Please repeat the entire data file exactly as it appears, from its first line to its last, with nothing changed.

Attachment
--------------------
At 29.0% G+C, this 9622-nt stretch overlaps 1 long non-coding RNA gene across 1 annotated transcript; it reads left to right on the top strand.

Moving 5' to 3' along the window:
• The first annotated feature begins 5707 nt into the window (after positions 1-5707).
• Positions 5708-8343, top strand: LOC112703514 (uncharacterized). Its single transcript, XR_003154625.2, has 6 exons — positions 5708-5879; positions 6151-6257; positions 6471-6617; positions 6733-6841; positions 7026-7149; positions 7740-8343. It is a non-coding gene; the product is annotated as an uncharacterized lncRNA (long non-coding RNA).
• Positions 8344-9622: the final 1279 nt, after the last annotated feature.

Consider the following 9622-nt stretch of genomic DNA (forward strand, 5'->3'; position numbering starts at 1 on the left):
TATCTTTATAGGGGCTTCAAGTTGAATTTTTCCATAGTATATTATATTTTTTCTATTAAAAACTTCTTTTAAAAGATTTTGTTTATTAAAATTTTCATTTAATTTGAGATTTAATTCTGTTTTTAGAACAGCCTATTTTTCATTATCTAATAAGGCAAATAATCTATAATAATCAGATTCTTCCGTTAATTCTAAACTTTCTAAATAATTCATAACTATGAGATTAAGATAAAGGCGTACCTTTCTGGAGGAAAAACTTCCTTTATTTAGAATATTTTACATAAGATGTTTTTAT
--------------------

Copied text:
At 29.0% G+C, this 9622-nt stretch overlaps 1 long non-coding RNA gene across 1 annotated transcript; it reads left to right on the top strand.

Moving 5' to 3' along the window:
• The first annotated feature begins 5707 nt into the window (after positions 1-5707).
• Positions 5708-8343, top strand: LOC112703514 (uncharacterized). Its single transcript, XR_003154625.2, has 6 exons — positions 5708-5879; positions 6151-6257; positions 6471-6617; positions 6733-6841; positions 7026-7149; positions 7740-8343. It is a non-coding gene; the product is annotated as an uncharacterized lncRNA (long non-coding RNA).
• Positions 8344-9622: the final 1279 nt, after the last annotated feature.

Consider the following 9622-nt stretch of genomic DNA (forward strand, 5'->3'; position numbering starts at 1 on the left):
TATCTTTATAGGGGCTTCAAGTTGAATTTTTCCATAGTATATTATATTTTTTCTATTAAAAACTTCTTTTAAAAGATTTTGTTTATTAAAATTTTCATTTAATTTGAGATTTAATTCTGTTTTTAGAACAGCCTATTTTTCATTATCTAATAAGGCAAATAATCTATAATAATCAGATTCTTCCGTTAATTCTAAACTTTCTAAATAATTCATAACTATGAGATTAAGATAAAGGCGTACCTTTCTGGAGGAAAAACTTCCTTTATTTAGAATATTTTACATAAGATGTTTTTAT